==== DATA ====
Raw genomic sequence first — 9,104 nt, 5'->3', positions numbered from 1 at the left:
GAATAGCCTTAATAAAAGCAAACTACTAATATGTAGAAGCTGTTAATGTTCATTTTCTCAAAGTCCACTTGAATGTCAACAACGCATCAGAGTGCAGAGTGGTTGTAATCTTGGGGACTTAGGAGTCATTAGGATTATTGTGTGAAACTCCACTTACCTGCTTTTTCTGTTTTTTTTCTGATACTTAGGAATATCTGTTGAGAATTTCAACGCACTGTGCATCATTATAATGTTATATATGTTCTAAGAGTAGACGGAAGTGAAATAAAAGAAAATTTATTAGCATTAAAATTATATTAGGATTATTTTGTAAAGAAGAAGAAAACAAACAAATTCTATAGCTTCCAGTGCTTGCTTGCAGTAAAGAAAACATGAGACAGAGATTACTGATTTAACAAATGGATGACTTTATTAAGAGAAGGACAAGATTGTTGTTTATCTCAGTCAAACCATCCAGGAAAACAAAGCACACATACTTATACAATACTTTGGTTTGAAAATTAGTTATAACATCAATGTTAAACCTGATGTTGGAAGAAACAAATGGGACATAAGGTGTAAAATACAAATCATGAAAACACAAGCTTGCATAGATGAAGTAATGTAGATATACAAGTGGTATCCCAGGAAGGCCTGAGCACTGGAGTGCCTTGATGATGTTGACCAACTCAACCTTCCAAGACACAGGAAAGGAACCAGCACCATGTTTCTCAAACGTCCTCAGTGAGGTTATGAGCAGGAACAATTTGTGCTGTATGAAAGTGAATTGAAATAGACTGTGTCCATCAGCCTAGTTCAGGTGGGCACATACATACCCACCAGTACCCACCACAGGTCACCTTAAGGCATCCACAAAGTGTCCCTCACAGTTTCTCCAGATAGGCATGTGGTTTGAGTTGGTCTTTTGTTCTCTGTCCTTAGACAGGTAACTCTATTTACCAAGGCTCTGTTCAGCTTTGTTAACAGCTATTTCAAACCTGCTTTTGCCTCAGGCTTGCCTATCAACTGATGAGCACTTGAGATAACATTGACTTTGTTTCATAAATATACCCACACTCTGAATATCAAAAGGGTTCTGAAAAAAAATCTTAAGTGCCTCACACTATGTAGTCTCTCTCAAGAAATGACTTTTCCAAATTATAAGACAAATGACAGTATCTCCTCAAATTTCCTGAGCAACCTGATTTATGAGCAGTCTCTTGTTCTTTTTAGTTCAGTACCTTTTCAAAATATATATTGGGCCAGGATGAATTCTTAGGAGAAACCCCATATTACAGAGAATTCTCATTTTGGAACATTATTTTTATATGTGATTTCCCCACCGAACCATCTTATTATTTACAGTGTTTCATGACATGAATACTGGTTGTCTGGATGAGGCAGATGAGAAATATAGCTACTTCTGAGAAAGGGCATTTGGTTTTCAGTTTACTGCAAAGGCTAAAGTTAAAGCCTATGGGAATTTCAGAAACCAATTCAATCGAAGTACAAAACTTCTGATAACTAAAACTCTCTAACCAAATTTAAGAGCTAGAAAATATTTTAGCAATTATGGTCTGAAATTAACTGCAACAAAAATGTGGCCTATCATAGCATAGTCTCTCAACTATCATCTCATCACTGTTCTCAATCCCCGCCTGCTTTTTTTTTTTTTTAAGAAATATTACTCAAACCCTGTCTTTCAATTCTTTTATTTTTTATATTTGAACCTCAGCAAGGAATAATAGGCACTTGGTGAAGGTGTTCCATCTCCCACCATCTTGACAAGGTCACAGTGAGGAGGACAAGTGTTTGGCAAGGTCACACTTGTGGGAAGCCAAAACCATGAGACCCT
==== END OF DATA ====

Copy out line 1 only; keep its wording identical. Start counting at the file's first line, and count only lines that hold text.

Raw genomic sequence first — 9,104 nt, 5'->3', positions numbered from 1 at the left: